It's impressive that the game has a depth of options for you with this situation, though it's more the mark of a good RPG than anything unique to this game's quest design in particular. The old "alternate routes depending on how you've specialized" tactic has been around in RPGs for a while, whether it's the IE games or the modern BioWare games or Deus Ex or Quest for Glory or any number of games that combine RPG stats and skills with adventure game dialogue trees and puzzle-solving. I also appreciate that PoE has options that removes dialogue options that you don't have the stats for (rather than saying "hey, if you were smarter, you could've gone for this option"), or simply not state if a dialogue option requires a skill check you're qualified for - that way, if you wanted to be a real purist, you could rely entirely on the tone of the dialogue options presented to you.
Anyway, I've talked enough about this game, its mechanics and its strengths for the time being. I daren't talk any more about it without A) finishing it first or B) going into further spoiler territory and revealing more mid- and late-game elements that would be better discovered first-hand than described and/or explained. Be sure to keep an eye out for that review and I'll catch you all later.
(Though, if you like, feel free to ask any questions about the game that wasn't covered by this or the two previous blogs, keeping in mind that I'm not at the end just yet. I swear I keep remembering extra stuff to talk about after one of these goes up, which I of course then forget about when it comes time to write the next.)
Welcome to another episode of Wiki Project, where I break down all my recent work with the Giant Bomb Wiki. This particular one I'm on right now, where I'm trying to fix up all 489 pages for games released for the Super Nintendo in 1994, is a bit on the Herculean side. While the round-up I did last year for the Super Nintendo's 1993 output was well-received, it's going to be hard to jam all these '94 games into a single blog. For one thing, it would probably end up being around 20,000 words, and getting folk to read that much about a bunch of anime mahjong games from over a decade ago is a big ask. Too big, by any rational perspective.
Instead, we're going to go at this quarterly report style, as if I wasn't worried that these retro round-ups weren't exciting enough without layering business speak over it. Suffice it to say though, as one of the Super Nintendo's peak years, a lot of excellent and curious games would hit the platform in 1994 as everyone had settled into a comfortable groove with what the system could do. The Super Nintendo, it would be fair to say, was easily the market leader at this time, handily beating out the relatively tired Sega Genesis and the multitude of expensive and underwhelming CD-based consoles that were desparately trying to convince us that discs, not cartridges, were the future. Oh, how we laughed. And then the PlayStation came out. (In late 1994, in fact, alongside the Sega Saturn.)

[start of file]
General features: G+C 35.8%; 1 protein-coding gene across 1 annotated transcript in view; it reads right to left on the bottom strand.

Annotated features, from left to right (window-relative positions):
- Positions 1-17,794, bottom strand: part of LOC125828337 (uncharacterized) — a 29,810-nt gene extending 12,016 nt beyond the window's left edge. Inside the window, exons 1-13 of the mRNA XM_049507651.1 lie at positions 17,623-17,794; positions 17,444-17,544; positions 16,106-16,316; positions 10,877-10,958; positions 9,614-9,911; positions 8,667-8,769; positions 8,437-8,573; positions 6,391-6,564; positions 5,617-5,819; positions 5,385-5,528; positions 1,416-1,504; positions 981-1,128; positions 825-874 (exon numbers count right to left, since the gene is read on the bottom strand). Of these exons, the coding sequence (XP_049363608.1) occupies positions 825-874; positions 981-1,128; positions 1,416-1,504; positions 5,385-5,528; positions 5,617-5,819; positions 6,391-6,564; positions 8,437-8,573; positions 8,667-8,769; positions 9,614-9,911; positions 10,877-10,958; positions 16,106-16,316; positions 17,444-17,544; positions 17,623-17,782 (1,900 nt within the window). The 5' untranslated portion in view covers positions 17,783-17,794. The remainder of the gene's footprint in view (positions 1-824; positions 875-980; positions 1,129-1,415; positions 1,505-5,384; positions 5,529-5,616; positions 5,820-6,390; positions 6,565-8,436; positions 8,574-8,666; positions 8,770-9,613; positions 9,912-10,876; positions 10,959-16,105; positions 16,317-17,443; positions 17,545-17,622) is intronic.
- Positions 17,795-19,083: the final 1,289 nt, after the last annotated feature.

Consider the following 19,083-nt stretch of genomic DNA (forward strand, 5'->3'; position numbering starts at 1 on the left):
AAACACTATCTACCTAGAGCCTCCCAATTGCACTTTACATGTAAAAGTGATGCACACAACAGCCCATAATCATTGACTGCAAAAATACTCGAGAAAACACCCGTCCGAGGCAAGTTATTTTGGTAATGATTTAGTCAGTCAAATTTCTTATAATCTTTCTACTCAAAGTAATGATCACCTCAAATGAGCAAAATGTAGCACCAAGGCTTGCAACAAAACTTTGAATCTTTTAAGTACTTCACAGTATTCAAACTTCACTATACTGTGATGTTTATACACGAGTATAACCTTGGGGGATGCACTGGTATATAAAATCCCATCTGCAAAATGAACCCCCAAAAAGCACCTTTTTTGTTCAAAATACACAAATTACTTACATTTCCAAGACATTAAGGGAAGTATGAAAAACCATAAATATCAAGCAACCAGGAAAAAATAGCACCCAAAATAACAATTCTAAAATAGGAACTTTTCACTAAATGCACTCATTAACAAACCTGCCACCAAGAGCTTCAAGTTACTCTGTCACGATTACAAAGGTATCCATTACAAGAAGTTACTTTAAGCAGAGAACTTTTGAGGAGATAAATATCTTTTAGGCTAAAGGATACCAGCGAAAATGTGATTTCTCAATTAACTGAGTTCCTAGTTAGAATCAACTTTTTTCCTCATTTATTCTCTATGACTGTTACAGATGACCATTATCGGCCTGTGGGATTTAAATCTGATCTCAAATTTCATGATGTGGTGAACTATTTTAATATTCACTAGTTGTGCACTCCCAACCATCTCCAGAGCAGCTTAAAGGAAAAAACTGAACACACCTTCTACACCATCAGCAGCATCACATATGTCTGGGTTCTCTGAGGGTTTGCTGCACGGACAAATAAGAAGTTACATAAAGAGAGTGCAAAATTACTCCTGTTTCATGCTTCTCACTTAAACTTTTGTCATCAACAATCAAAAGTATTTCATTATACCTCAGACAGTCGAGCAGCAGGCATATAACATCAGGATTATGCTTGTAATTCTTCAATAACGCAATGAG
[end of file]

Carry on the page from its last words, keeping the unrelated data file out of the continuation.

Well, until then, the Super Nintendo still ruled the roost. Nintendo fans were getting hyped over early pictures of the "Ultra 64", officially announced to the public in the Spring of this year, but most were content to see what all the various first-, second- and third-party developers that Nintendo had wrangled were producing for the SNES in its senior year. 489 goddamn games, turned out.
(A little bit on how I'm presenting this particular Wiki Project. Even within this three month time frame, we're looking at almost a hundred releases, and the recent table-based TurboGrafx rundowns almost killed me. A lot of the Super Famicom games out at this time were dull horse-racing, mahjong, shogi (that's chess but not!) and Pachi-Slots (which are just straight up slots, no pachinko involved), and the SNES saw just as much awfulness in the form of poorly conceived licensed games, so with that in mind I've decided to only highlight the ten "most interesting" games for each month with a few honorable mentions.)
Always an inauspicious start to any gaming calendar, as well as the traditional start to most calendars in general, January saw a relatively sparse twenty-one new releases. Doesn't sound bad, but it was the second lowest monthly total of the year and less than a third of what would come our way in December. (Decembers be crazy, y'all.)
Brain Lord: During the 16-bit era Enix was a publisher working with many different RPG developers, the most prominent of which included: Chunsoft, with whom Enix worked closely for many of the games in their flagship Dragon Quest franchise and the lesser but still outrageously popular Mystery Dungeon series; Quintet, which put out a lot of very memorable SNES RPGs in the guise of ActRaiser, Soul Blazer, Illusion of Gaia and Terranigma; and Produce, who are perhaps the least well-known and most underappreciated of Enix's frequent partners, maybe better known instead for their collaborations with Hudson developing Super Bomberman games. I've yet to complete a SNES Produce/Enix RPG myself, despite a few attempts to get into one. It's not that their games are bad, necessarily, just kind of obscure, dark in tone and/or mechanically abstruse (which I kinda figure are all big positives now in this post-Souls JRPG world). Produce's three big SNES JRPGs were The 7th Saga, Brain Lord and the Japan-exclusive Mystic Ark, none of which had much in common besides multiple protagonists (one of them, Remeer, appears in all three games), open-world elements and a high level of difficulty. Brain Lord's probably the most accessible gateway of those three, even in spite of its ridiculous name. It's more of an Alundra (or, indeed, Terranigma) take on an action RPG, in the sense that it's just The Legend of Zelda with a few RPG trappings stuck on top. Lots of puzzle dungeons, some nice art design and an unusual game all round.